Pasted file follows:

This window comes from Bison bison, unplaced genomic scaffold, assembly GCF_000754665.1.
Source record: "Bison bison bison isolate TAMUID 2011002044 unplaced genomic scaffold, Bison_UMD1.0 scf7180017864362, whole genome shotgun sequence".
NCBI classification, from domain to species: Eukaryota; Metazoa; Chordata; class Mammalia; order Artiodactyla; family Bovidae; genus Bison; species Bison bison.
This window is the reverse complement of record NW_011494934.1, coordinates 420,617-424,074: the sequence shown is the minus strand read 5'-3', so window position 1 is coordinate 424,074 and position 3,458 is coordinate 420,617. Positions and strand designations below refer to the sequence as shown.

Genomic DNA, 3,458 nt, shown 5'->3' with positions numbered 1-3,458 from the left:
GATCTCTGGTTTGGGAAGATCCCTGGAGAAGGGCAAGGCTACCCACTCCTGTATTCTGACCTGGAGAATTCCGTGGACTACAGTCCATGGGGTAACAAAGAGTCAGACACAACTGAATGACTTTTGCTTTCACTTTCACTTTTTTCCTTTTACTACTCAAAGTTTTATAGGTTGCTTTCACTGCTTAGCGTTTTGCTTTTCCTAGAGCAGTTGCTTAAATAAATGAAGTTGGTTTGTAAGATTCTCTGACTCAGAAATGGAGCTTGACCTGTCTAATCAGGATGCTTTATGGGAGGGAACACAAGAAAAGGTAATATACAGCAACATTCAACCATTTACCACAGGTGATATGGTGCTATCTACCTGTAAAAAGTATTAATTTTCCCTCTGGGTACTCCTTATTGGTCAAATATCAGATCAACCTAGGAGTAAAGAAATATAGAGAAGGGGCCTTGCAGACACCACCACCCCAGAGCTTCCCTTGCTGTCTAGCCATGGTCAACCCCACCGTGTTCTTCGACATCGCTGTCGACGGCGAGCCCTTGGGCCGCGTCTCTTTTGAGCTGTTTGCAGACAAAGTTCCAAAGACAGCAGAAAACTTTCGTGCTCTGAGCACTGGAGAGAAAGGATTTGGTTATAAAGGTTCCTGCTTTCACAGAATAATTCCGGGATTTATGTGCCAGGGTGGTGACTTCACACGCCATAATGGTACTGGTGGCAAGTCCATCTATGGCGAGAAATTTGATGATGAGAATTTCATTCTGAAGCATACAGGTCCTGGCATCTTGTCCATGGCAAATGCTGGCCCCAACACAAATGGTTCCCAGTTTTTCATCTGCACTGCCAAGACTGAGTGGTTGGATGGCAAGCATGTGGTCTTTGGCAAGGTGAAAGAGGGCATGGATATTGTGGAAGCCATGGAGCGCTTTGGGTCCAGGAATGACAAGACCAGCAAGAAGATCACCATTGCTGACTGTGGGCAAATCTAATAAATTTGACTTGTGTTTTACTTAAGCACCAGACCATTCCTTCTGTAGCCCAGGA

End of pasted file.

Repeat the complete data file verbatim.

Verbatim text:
This window comes from Bison bison, unplaced genomic scaffold, assembly GCF_000754665.1.
Source record: "Bison bison bison isolate TAMUID 2011002044 unplaced genomic scaffold, Bison_UMD1.0 scf7180017864362, whole genome shotgun sequence".
NCBI classification, from domain to species: Eukaryota; Metazoa; Chordata; class Mammalia; order Artiodactyla; family Bovidae; genus Bison; species Bison bison.
This window is the reverse complement of record NW_011494934.1, coordinates 420,617-424,074: the sequence shown is the minus strand read 5'-3', so window position 1 is coordinate 424,074 and position 3,458 is coordinate 420,617. Positions and strand designations below refer to the sequence as shown.

Genomic DNA, 3,458 nt, shown 5'->3' with positions numbered 1-3,458 from the left:
GATCTCTGGTTTGGGAAGATCCCTGGAGAAGGGCAAGGCTACCCACTCCTGTATTCTGACCTGGAGAATTCCGTGGACTACAGTCCATGGGGTAACAAAGAGTCAGACACAACTGAATGACTTTTGCTTTCACTTTCACTTTTTTCCTTTTACTACTCAAAGTTTTATAGGTTGCTTTCACTGCTTAGCGTTTTGCTTTTCCTAGAGCAGTTGCTTAAATAAATGAAGTTGGTTTGTAAGATTCTCTGACTCAGAAATGGAGCTTGACCTGTCTAATCAGGATGCTTTATGGGAGGGAACACAAGAAAAGGTAATATACAGCAACATTCAACCATTTACCACAGGTGATATGGTGCTATCTACCTGTAAAAAGTATTAATTTTCCCTCTGGGTACTCCTTATTGGTCAAATATCAGATCAACCTAGGAGTAAAGAAATATAGAGAAGGGGCCTTGCAGACACCACCACCCCAGAGCTTCCCTTGCTGTCTAGCCATGGTCAACCCCACCGTGTTCTTCGACATCGCTGTCGACGGCGAGCCCTTGGGCCGCGTCTCTTTTGAGCTGTTTGCAGACAAAGTTCCAAAGACAGCAGAAAACTTTCGTGCTCTGAGCACTGGAGAGAAAGGATTTGGTTATAAAGGTTCCTGCTTTCACAGAATAATTCCGGGATTTATGTGCCAGGGTGGTGACTTCACACGCCATAATGGTACTGGTGGCAAGTCCATCTATGGCGAGAAATTTGATGATGAGAATTTCATTCTGAAGCATACAGGTCCTGGCATCTTGTCCATGGCAAATGCTGGCCCCAACACAAATGGTTCCCAGTTTTTCATCTGCACTGCCAAGACTGAGTGGTTGGATGGCAAGCATGTGGTCTTTGGCAAGGTGAAAGAGGGCATGGATATTGTGGAAGCCATGGAGCGCTTTGGGTCCAGGAATGACAAGACCAGCAAGAAGATCACCATTGCTGACTGTGGGCAAATCTAATAAATTTGACTTGTGTTTTACTTAAGCACCAGACCATTCCTTCTGTAGCCCAGGA